People with substance use disorders and other mental health issues face greater stigma than those with other illnesses. This added burden makes it even more difficult for those struggling to come forward and seek help.


No person, or group of people, is immune to the disease of addiction. Nearly half of Americans have a family member or close friend who has had a substance use disorder (SUD), but due to a lack of understanding about the illness as well as the stigma that remains associated with it, most people don’t speak openly about these disorders. This reinforces the shame and isolation so common in the experience of SUD. Many people struggling with SUD don’t know how to assess their own use and are too afraid to ask for help until their condition has progressed dramatically.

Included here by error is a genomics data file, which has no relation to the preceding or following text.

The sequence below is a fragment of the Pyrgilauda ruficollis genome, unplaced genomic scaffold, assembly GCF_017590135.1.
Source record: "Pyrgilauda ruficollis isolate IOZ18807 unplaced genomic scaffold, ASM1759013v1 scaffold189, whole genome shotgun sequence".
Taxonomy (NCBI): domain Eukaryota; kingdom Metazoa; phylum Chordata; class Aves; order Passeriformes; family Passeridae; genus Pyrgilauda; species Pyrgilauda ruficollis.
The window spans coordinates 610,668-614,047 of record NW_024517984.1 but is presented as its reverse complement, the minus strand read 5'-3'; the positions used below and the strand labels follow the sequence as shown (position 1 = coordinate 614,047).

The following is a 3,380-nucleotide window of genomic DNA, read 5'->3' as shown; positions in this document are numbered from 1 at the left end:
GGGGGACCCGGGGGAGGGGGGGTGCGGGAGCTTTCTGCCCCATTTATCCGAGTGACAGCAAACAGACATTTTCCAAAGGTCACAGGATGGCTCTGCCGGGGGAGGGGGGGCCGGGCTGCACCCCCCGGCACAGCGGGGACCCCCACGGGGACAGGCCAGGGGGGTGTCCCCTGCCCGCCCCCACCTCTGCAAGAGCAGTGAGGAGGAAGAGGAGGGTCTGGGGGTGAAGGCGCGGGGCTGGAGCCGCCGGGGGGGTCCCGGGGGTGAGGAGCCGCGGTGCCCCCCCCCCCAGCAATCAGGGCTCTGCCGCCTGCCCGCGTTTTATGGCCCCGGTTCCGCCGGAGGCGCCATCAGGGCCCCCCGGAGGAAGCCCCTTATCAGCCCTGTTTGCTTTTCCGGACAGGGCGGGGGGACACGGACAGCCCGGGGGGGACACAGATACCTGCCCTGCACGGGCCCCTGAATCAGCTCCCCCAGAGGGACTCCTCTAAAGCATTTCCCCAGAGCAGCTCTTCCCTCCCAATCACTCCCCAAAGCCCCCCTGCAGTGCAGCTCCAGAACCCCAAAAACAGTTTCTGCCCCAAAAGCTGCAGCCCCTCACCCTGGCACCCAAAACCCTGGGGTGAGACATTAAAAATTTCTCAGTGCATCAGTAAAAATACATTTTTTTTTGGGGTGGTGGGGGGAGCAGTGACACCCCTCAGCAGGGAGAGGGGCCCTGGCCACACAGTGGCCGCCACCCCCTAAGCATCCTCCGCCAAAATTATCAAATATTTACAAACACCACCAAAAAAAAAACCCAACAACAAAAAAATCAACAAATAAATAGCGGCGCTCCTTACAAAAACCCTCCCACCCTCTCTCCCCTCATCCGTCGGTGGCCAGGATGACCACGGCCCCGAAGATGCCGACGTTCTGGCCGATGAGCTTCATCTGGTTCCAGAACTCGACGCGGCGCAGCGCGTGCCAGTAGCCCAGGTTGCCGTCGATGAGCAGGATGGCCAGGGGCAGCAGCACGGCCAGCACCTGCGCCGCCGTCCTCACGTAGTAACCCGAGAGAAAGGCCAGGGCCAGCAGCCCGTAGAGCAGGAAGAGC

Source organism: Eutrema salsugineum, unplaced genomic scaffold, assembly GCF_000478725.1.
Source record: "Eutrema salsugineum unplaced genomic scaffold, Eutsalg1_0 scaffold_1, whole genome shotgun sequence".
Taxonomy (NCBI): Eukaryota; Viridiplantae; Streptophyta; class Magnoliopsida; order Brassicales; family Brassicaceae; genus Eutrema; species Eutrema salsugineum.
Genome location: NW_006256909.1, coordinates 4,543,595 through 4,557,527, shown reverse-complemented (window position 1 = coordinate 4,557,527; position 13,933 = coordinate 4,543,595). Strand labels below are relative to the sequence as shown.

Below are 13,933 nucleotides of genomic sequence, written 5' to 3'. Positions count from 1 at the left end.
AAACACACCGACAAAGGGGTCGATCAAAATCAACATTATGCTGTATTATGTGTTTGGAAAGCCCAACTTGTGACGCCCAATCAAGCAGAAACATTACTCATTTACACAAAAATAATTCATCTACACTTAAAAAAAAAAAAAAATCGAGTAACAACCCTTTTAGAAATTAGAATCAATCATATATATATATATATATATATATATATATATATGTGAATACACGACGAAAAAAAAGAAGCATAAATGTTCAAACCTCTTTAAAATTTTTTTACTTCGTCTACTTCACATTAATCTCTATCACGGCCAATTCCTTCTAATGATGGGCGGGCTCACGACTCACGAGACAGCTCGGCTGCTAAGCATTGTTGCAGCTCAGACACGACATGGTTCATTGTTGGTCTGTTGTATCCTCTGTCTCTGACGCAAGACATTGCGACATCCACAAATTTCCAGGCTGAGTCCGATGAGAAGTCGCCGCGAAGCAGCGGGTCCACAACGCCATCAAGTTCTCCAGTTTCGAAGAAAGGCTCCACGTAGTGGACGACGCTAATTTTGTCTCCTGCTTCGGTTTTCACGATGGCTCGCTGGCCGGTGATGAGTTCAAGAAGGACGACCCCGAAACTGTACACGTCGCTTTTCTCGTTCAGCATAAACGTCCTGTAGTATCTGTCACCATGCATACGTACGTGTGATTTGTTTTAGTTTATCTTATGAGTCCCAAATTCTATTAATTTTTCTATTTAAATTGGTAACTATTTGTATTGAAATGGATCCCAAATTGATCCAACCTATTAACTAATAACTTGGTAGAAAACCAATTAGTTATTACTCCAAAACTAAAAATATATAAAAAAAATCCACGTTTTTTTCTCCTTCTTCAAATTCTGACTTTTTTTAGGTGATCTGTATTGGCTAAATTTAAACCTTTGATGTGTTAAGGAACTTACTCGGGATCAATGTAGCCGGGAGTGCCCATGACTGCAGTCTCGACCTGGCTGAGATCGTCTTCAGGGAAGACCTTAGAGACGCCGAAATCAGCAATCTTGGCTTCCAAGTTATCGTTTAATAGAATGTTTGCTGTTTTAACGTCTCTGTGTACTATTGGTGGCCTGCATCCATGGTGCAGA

Addressing addiction like a disease instead of a moral failing requires shifts in practice as well as understanding. We must revise outdated ways of thinking about this condition to better align with the medical discoveries about what addiction does to the brain, and how it is most effectively addressed. Addiction impacts the limbic system, which is responsible for our basic survival instincts, and the prefrontal cortex, which regulates decision-making and impulse control. Addiction hijacks these areas, making a patient believe that the primary need for survival is the drug. Because of these changes to the brain, it can be very difficult for somebody suffering from a substance use disorder to engage in treatment, no matter how much they might want to find recovery.